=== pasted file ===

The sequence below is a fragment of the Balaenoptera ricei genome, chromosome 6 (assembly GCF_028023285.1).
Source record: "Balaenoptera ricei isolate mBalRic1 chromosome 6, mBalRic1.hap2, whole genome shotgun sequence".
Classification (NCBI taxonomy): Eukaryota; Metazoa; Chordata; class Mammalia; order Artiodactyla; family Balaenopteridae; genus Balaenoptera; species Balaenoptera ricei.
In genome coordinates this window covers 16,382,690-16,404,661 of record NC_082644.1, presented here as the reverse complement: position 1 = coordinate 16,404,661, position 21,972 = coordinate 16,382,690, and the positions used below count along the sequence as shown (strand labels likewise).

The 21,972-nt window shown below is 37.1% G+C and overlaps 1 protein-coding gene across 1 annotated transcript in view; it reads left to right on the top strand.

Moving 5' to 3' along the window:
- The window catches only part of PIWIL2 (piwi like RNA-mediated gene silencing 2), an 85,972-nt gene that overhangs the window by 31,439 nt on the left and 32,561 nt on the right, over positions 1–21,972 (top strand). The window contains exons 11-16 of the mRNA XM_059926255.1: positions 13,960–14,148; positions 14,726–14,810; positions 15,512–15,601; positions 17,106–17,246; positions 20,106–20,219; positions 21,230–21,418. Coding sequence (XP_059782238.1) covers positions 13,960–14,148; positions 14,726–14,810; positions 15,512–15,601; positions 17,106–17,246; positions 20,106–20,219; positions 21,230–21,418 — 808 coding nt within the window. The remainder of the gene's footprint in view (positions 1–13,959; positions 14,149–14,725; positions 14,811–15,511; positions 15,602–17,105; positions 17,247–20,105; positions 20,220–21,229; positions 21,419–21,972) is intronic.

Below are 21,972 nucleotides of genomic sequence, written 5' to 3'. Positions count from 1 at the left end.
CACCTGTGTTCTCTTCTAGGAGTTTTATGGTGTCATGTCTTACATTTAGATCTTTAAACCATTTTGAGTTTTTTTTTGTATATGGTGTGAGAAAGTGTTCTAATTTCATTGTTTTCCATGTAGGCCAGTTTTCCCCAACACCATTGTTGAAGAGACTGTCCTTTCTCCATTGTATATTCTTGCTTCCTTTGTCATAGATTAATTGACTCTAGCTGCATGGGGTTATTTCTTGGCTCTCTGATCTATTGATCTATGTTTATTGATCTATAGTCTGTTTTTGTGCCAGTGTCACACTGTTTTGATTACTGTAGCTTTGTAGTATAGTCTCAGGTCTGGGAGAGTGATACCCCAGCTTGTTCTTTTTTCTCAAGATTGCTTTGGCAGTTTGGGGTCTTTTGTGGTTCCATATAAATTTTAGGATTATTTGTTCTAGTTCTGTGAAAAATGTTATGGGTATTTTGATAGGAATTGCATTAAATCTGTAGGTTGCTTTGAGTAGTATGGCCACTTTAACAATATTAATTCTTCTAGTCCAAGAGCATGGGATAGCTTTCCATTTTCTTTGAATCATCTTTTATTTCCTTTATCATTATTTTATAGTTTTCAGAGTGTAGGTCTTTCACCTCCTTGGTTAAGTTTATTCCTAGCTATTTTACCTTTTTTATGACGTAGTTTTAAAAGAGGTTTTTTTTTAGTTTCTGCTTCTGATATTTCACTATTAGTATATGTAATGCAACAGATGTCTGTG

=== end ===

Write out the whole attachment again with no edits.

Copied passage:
The sequence below is a fragment of the Balaenoptera ricei genome, chromosome 6 (assembly GCF_028023285.1).
Source record: "Balaenoptera ricei isolate mBalRic1 chromosome 6, mBalRic1.hap2, whole genome shotgun sequence".
Classification (NCBI taxonomy): Eukaryota; Metazoa; Chordata; class Mammalia; order Artiodactyla; family Balaenopteridae; genus Balaenoptera; species Balaenoptera ricei.
In genome coordinates this window covers 16,382,690-16,404,661 of record NC_082644.1, presented here as the reverse complement: position 1 = coordinate 16,404,661, position 21,972 = coordinate 16,382,690, and the positions used below count along the sequence as shown (strand labels likewise).

The 21,972-nt window shown below is 37.1% G+C and overlaps 1 protein-coding gene across 1 annotated transcript in view; it reads left to right on the top strand.

Moving 5' to 3' along the window:
- The window catches only part of PIWIL2 (piwi like RNA-mediated gene silencing 2), an 85,972-nt gene that overhangs the window by 31,439 nt on the left and 32,561 nt on the right, over positions 1–21,972 (top strand). The window contains exons 11-16 of the mRNA XM_059926255.1: positions 13,960–14,148; positions 14,726–14,810; positions 15,512–15,601; positions 17,106–17,246; positions 20,106–20,219; positions 21,230–21,418. Coding sequence (XP_059782238.1) covers positions 13,960–14,148; positions 14,726–14,810; positions 15,512–15,601; positions 17,106–17,246; positions 20,106–20,219; positions 21,230–21,418 — 808 coding nt within the window. The remainder of the gene's footprint in view (positions 1–13,959; positions 14,149–14,725; positions 14,811–15,511; positions 15,602–17,105; positions 17,247–20,105; positions 20,220–21,229; positions 21,419–21,972) is intronic.

Below are 21,972 nucleotides of genomic sequence, written 5' to 3'. Positions count from 1 at the left end.
CACCTGTGTTCTCTTCTAGGAGTTTTATGGTGTCATGTCTTACATTTAGATCTTTAAACCATTTTGAGTTTTTTTTTGTATATGGTGTGAGAAAGTGTTCTAATTTCATTGTTTTCCATGTAGGCCAGTTTTCCCCAACACCATTGTTGAAGAGACTGTCCTTTCTCCATTGTATATTCTTGCTTCCTTTGTCATAGATTAATTGACTCTAGCTGCATGGGGTTATTTCTTGGCTCTCTGATCTATTGATCTATGTTTATTGATCTATAGTCTGTTTTTGTGCCAGTGTCACACTGTTTTGATTACTGTAGCTTTGTAGTATAGTCTCAGGTCTGGGAGAGTGATACCCCAGCTTGTTCTTTTTTCTCAAGATTGCTTTGGCAGTTTGGGGTCTTTTGTGGTTCCATATAAATTTTAGGATTATTTGTTCTAGTTCTGTGAAAAATGTTATGGGTATTTTGATAGGAATTGCATTAAATCTGTAGGTTGCTTTGAGTAGTATGGCCACTTTAACAATATTAATTCTTCTAGTCCAAGAGCATGGGATAGCTTTCCATTTTCTTTGAATCATCTTTTATTTCCTTTATCATTATTTTATAGTTTTCAGAGTGTAGGTCTTTCACCTCCTTGGTTAAGTTTATTCCTAGCTATTTTACCTTTTTTATGACGTAGTTTTAAAAGAGGTTTTTTTTTAGTTTCTGCTTCTGATATTTCACTATTAGTATATGTAATGCAACAGATGTCTGTG